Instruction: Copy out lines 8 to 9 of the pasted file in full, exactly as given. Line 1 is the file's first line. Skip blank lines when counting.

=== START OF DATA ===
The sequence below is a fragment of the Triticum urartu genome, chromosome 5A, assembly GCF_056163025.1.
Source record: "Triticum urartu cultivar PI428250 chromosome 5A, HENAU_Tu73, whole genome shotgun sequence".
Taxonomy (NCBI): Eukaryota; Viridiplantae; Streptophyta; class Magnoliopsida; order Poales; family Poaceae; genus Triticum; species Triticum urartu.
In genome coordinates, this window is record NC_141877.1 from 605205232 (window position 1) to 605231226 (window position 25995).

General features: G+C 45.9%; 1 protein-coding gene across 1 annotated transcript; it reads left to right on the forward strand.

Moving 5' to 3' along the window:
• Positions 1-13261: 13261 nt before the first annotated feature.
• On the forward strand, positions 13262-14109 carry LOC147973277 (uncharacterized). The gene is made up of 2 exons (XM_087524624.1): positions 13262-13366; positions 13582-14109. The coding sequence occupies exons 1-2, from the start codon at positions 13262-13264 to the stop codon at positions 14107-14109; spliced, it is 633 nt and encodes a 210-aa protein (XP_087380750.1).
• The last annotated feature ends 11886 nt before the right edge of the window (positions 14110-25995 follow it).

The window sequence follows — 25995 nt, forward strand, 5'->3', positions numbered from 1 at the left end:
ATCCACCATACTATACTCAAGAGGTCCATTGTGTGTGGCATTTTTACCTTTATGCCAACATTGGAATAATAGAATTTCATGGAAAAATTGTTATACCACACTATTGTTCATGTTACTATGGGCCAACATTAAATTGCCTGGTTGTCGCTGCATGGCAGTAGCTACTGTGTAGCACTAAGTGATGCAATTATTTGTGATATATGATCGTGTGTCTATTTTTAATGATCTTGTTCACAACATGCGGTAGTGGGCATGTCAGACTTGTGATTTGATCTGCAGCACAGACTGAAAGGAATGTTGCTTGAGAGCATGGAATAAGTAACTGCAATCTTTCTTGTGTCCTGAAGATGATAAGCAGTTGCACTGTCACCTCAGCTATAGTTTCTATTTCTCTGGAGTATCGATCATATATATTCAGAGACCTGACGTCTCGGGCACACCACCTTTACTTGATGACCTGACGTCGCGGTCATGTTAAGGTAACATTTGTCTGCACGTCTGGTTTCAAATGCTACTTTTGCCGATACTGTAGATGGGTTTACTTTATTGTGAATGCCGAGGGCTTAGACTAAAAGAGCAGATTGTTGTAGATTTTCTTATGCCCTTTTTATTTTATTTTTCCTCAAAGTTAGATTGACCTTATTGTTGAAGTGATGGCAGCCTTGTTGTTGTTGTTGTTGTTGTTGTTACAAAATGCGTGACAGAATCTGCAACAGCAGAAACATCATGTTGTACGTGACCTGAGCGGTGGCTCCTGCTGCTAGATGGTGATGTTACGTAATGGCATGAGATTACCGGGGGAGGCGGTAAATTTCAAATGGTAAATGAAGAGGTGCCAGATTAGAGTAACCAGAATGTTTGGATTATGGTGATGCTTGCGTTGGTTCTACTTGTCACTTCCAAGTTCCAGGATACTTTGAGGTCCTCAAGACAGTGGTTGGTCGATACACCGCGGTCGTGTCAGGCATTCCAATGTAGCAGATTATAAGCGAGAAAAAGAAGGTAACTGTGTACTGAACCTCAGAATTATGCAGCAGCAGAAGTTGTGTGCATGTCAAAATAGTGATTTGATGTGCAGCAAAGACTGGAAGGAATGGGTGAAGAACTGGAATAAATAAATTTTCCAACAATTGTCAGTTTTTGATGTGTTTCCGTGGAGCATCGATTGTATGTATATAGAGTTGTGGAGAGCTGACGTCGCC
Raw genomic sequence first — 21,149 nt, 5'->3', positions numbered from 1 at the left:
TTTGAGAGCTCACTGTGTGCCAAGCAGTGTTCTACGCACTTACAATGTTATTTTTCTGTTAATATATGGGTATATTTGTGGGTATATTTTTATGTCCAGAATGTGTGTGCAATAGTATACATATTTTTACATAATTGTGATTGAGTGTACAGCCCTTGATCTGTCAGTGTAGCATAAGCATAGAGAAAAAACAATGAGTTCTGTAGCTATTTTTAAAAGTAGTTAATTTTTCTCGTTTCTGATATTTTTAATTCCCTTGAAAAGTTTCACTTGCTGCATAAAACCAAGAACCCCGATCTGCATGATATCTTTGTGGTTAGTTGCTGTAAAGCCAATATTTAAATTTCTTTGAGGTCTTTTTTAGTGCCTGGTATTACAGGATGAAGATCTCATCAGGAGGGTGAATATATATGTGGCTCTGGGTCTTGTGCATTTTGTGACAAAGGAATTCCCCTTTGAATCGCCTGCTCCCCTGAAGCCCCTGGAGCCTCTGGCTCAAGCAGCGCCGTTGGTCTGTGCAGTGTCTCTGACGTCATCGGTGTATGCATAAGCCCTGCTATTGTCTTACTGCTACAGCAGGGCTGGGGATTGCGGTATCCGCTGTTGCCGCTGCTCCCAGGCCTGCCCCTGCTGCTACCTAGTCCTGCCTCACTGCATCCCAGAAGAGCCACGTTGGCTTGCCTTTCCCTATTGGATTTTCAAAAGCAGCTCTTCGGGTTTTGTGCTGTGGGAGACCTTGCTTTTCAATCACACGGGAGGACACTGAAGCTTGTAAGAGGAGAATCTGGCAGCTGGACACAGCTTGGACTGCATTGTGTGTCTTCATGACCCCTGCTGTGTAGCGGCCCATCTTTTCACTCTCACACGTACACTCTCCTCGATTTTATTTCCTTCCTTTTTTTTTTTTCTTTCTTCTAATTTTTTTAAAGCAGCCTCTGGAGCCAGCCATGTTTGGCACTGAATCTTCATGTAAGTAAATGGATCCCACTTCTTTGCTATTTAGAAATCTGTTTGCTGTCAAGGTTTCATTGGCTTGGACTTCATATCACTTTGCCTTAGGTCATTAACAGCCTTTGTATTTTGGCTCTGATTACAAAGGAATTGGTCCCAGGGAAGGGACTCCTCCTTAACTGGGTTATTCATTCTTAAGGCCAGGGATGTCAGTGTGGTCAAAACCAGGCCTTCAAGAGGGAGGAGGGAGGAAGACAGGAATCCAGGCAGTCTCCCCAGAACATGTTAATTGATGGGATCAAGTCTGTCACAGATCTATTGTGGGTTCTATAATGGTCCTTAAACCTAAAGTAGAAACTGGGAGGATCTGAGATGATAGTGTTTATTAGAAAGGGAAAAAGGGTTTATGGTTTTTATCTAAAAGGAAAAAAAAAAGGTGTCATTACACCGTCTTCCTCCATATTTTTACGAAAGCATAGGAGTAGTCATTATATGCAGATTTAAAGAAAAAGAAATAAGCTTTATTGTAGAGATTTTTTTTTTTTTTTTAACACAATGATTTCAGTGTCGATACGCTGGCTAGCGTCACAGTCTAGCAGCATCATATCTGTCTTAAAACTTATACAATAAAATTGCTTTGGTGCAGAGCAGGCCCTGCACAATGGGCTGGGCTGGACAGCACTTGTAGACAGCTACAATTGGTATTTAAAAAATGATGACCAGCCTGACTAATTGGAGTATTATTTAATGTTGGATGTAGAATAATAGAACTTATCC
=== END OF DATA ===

• On the forward strand, positions 13262-14109 carry LOC147973277 (uncharacterized). The gene is made up of 2 exons (XM_087524624.1): positions 13262-13366; positions 13582-14109. The coding sequence occupies exons 1-2, from the start codon at positions 13262-13264 to the stop codon at positions 14107-14109; spliced, it is 633 nt and encodes a 210-aa protein (XP_087380750.1).
• The last annotated feature ends 11886 nt before the right edge of the window (positions 14110-25995 follow it).